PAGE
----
At the bottom of the page containing Playboy’s anonymous Sex Without Shame review, and helping to reinforce its theme, is a photograph from Charles R. Collum’s book Dallas Nude of a smiling woman dandling two naked toddlers. Clearly, there was a conscious effort here at normalizing the notion of prepubescent eroticism among the normal heterosexual men who habitually browsed Playboy.
The magazine’s editorial director at the time was Arthur Kretchmer, who once said of his boss, “Hef has never gotten enough credit for inventing the modern world, for creating the post-WWII civilized society.”6 Perhaps, however, as Tablet’s Josh Lambert indicates, it is Playboy’s Hebraic editorial collective that deserves the Israeli settler’s share of the credit for creating a “civilized society” that is increasingly tolerant of pedophilia. “By the 1960s, Playboy and its founder had become household names,” Lambert writes. “But while Hugh Hefner was out making his brand synonymous with the good life, a team of Jewish editors made his magazine one of the liveliest, sexiest, and most progressive reads around.” These included managing editor Sheldon Wax and associate publisher Nat Lehrman.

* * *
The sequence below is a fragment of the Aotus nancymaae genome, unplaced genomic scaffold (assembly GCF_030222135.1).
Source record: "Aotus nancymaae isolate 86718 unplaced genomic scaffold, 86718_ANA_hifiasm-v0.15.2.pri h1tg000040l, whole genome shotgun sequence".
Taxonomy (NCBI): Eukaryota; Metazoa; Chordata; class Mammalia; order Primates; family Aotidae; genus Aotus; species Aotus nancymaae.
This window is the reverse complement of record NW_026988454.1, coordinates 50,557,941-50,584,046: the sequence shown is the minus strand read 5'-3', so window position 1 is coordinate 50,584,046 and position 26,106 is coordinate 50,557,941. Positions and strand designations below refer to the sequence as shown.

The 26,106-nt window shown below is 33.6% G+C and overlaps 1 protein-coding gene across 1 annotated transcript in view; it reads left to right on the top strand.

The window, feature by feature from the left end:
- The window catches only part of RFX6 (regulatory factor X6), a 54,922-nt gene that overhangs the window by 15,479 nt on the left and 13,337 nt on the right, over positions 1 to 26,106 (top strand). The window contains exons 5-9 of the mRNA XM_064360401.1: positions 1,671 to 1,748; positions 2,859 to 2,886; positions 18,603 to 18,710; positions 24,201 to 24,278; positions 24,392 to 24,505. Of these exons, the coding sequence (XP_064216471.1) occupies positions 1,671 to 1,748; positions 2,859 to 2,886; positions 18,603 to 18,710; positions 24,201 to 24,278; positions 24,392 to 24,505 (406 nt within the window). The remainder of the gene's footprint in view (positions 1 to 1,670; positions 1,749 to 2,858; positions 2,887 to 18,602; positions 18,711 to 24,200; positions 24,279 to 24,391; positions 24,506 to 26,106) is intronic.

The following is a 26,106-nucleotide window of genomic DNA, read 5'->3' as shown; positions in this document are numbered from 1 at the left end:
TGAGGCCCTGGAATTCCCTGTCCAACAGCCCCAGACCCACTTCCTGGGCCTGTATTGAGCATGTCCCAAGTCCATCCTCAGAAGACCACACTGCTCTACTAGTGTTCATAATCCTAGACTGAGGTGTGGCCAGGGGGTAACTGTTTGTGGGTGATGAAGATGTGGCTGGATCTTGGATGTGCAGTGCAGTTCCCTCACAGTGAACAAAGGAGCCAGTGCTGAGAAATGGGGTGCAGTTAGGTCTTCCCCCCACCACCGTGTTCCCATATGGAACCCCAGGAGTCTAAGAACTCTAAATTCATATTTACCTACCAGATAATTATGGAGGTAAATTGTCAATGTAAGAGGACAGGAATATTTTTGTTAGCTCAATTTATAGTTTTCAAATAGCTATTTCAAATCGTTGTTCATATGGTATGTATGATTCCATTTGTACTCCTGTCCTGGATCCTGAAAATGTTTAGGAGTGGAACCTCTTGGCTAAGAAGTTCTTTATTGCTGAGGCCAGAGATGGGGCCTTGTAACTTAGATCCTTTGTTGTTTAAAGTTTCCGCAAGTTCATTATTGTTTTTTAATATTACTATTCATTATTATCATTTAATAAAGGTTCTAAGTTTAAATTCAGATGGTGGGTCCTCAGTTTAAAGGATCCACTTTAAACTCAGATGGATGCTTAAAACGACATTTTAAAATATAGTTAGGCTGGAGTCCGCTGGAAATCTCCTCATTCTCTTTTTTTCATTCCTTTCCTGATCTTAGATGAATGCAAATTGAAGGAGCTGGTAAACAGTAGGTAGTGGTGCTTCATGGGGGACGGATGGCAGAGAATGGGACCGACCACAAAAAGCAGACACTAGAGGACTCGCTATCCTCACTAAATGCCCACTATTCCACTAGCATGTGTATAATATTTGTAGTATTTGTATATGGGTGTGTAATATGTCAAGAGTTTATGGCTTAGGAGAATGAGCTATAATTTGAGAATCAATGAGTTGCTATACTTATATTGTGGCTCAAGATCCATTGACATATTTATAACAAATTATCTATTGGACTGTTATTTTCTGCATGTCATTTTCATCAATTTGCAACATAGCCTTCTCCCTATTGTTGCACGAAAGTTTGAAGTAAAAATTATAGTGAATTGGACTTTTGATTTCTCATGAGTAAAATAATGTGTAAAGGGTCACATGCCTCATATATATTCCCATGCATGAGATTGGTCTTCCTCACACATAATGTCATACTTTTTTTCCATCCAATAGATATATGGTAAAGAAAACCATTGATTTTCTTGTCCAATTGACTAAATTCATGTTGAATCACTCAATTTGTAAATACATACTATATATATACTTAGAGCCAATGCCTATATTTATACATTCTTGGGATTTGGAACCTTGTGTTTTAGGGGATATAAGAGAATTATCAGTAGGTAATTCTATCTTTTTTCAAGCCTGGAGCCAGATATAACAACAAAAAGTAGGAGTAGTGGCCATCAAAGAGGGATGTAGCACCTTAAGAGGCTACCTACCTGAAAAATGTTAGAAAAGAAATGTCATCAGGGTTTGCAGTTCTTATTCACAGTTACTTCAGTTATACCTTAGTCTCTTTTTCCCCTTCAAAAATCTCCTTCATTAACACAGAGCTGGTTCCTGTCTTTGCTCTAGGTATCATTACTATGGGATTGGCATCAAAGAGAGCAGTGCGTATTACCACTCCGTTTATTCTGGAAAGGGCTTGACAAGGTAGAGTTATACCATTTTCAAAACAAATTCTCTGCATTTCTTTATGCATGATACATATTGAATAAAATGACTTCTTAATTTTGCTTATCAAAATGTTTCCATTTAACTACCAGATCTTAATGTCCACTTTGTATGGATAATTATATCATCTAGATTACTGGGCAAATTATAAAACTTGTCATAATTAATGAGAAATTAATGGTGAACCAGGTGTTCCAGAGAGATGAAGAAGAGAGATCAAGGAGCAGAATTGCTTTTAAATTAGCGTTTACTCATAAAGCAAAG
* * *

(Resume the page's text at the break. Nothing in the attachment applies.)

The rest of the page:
By the mid-1960s, Playboy’s young editors were charting the magazine’s course. “The whole staff, practically, was Jewish,” Lehrman recalls. “We were the dominant, probably the brighter ones.” Under Spectorsky, Lehrman, Wax, and Kretchmer, and always with Hefner’s approval, Playboy at the same time began to feature Jewish writers, artists, and themes more prominently than ever before.7
Hefner, as an IRS investigation revealed, also did business with CIA front Castle Bank, which counted among its depositors Jewish gangsters Morris Kleinman and Morris Dalitz, whose connections included Meyer Lansky – all august luminaries of that “post-WWII civilized society” cited by Kretchmer, no doubt8. Thank God the Third Reich went down in flames!
- “Books”. Playboy (June 1978), p. 38.
- Yates, Alayne. Sex Without Shame: Encouraging the Child’s Healthy Sexual Development (online edition), p. 12.
- Ibid., p. 112.
- Ibid., p. 118.
- Ibid., p. 121.
- Leroux, Charles. “Mr. Kretchmer’s Wild Ride”. Chicago Tribune (November 15, 2002): http://articles.chicagotribune.com/2002-11-15/features/0211150002_1_james-kaminsky-arthur-kretchmer-editor-at-maxim-magazine/2
- Lambert, Josh. “My Son the Pornographer”. Tablet (February 24, 2010): http://www.tabletmag.com/jewish-arts-and-culture/books/26418/my-son-the-pornographer
- Nolen, A. “Do You Have a Key to the Playboy Mansion?” Nolen (February 10, 2015): https://web.archive.org/web/20150212012053/http://anolen.com/